Breathing Exercises for Concentration and Motivation

Concentration and motivation are two big-time elements of any fitness pursuit. Breathing, of all things, more deliberately and deeply can improve physical performance, focus, and mental clarity. The mental connection to our physical performance is profound. Conversely, the physical effect on our mental state is substantial. Breathing exercises available to us can improve our concentration and provide motivation, raise or lower blood pressure, calm a racing heart rate, jump-start a sluggish one, break the tension in muscles, or set the body for exertion.

Calming Concentration

Conscientious, deep breaths are usually slower breaths and slower breathing slows down your whole body while simultaneously pulling more oxygen into the lungs. Some physical arts and workout styles treat breathing of this type as exercises integral to the training. Old-school Tai Chi, for example, training has five parts:

  1. Breathing and meditation
  2. Response drills
  3. Self defense (Sanshou)
  4. Weapons
  5. Forms (solo hand routines)

New school Tai Chi is more of a set of exercises and has led to some abandonment of uniforms and weapons. Aside from toning and hardening your musculature, Tai Chi is famed for improvements to balance, circulation, digestion, and breathing habits. The meditative aspect is beneficial for stress reduction and concentration.

Yoga, similar in effect to Tai Chi, comes from the school of Hindu philosophy concerned with meditation toward the attainment of salvation. In the traditional sense, the religious implications of yoga are as profound as the physical; religious discipline undoubtedly contributes to yoga’s worth in physically conditioning the body and in its demand for concentration.

The more obvious physical aspect of yoga is in “asanas,” that is, the postures. The basic approach is to attempt to transition from one static posture to another, emphasizing proper alignment and execution, hold each posture for a time – like stretching, to simplify.

Important as well are breathing and meditation. Like Tai Chi, yoga involves mind-body connections meant to reduce stress as well as control pain and anxiety. Yoga has been shown in studies and in anecdotal accounts to have a number of benefits, from reducing high blood pressure to reducing symptoms of asthma to raising mental acuity.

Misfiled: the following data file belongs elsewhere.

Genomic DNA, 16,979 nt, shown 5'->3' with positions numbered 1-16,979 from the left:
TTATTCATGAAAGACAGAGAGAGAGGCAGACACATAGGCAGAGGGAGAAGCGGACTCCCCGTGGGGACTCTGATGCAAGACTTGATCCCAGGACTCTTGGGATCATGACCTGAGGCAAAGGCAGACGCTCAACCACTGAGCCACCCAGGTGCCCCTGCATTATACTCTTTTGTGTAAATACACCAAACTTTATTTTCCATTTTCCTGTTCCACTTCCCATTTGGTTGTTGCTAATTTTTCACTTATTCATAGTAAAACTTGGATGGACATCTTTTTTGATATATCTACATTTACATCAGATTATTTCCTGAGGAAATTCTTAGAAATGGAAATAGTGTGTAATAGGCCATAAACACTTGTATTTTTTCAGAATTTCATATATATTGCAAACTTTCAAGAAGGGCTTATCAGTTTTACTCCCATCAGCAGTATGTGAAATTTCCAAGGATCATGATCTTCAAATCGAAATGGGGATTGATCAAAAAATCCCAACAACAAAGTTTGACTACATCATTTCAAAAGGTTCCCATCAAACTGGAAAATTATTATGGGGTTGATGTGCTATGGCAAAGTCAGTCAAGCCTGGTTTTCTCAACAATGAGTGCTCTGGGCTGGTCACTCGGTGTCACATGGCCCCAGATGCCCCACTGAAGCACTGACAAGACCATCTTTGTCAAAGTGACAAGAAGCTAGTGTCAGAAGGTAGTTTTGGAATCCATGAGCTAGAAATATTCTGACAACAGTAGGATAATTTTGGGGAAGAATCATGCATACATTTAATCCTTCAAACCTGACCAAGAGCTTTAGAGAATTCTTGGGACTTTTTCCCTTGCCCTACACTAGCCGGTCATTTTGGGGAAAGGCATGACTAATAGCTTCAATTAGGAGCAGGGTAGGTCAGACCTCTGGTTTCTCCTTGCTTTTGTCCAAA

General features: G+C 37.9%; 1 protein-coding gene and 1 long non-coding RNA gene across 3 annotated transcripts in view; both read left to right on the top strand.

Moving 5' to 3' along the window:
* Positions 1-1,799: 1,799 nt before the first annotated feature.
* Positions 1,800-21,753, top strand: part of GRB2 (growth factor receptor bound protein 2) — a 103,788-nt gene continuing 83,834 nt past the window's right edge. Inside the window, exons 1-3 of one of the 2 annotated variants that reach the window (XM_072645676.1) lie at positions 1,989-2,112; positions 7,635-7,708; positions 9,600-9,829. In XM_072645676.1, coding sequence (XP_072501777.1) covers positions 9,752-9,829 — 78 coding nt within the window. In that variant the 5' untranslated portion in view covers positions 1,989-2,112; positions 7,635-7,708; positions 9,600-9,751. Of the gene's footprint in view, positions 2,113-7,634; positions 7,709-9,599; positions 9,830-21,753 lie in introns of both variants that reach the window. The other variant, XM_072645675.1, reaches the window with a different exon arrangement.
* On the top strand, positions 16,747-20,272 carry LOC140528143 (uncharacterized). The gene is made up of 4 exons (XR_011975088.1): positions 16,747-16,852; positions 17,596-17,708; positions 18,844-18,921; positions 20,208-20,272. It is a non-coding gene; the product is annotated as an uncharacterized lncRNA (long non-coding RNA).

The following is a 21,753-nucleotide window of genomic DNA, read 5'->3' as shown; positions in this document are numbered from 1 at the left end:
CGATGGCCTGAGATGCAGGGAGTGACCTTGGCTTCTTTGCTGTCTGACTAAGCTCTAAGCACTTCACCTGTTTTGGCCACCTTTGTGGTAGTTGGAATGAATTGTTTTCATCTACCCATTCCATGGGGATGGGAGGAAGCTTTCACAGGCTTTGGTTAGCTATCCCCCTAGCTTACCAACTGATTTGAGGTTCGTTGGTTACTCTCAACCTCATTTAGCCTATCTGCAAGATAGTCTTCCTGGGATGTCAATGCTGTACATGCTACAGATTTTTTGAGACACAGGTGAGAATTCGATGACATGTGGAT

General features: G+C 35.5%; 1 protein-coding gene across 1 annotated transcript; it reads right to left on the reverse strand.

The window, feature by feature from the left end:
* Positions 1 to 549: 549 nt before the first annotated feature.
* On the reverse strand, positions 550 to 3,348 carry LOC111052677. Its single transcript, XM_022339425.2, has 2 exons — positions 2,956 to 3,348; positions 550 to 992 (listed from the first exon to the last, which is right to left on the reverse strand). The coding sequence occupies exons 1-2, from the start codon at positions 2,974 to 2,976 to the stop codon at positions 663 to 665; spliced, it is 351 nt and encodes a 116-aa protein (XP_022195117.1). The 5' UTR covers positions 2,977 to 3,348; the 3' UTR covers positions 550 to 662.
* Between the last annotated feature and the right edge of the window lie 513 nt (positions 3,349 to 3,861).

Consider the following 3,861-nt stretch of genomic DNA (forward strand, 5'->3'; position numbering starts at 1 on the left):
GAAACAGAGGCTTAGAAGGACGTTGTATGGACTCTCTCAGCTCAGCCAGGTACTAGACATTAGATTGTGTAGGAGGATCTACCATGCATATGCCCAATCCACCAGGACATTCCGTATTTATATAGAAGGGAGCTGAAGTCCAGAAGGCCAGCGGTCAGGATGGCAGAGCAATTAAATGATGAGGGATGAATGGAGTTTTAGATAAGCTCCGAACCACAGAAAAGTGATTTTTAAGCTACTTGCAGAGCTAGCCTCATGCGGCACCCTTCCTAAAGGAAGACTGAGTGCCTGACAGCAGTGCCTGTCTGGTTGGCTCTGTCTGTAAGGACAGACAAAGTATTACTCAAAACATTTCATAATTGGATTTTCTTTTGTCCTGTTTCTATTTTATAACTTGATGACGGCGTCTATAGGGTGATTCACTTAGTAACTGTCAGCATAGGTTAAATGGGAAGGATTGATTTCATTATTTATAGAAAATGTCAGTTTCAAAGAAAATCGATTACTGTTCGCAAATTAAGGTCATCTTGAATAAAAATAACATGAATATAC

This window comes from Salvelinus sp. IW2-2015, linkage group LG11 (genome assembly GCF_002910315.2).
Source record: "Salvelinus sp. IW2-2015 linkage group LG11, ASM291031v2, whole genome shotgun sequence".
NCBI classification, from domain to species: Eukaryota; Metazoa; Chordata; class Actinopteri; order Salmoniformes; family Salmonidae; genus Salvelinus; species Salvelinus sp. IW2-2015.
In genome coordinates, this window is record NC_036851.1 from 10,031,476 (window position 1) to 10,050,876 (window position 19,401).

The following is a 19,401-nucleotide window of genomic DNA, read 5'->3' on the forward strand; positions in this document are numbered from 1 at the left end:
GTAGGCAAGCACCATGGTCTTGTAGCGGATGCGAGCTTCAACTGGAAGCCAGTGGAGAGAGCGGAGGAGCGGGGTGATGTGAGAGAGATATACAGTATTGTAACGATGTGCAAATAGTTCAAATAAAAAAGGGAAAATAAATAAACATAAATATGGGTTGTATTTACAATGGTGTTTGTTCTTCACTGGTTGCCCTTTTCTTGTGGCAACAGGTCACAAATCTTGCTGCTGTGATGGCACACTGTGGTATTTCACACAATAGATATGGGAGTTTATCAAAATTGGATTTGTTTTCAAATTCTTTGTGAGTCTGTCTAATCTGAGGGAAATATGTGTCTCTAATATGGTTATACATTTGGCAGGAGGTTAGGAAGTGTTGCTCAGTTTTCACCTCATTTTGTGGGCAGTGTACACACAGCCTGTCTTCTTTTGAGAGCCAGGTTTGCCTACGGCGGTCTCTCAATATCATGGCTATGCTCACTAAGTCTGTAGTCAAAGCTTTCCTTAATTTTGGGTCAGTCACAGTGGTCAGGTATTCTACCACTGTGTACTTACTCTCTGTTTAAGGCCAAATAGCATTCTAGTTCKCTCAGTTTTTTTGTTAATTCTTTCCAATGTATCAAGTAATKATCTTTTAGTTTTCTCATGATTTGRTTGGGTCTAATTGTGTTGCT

German physical-culturist Joseph Pilates’ “medical gymnastics” system of corrective exercises to strengthen the human mind and body, builds, on account of the full range of motion and body weight reliance, flexibility and long, lean muscles, strength and endurance. Like Tai Chi and yoga, conscious breathing techniques in Pilates are meant to relieve stress, help oxygen flow to muscles, and developing a strong core.

Generally, the objective, in simplistic terms, of these disciplines is to draw in as much air as possible, hold it for a moment, and slowly exhale. Try breathing in over the course of a few seconds, pause and then slowly exhale. Give yourself a chance to feel your torso expand and let other thoughts melt away. When you exhale, try to ensure that you fully empty your lungs. Listen to the sounds of your inhalation and exhalation.

Supercharged Performance

Breathing doesn’t have to calm! Breathing the right way can supercharge your performance, concentration, and motivation. Conscientious, rapid, deep breaths, such as those taken during a cardiovascular/cardiorespiratory (aerobic) workout, will help open nasal passages and the bronchi (the big tubes leading air into the lungs) and bronchioles (the smaller tubes), decreasing airway resistance. This increases aerobic (air-drawing) capacity, central nervous system stimulation, blood pressure, and oxygen transportation throughout the body.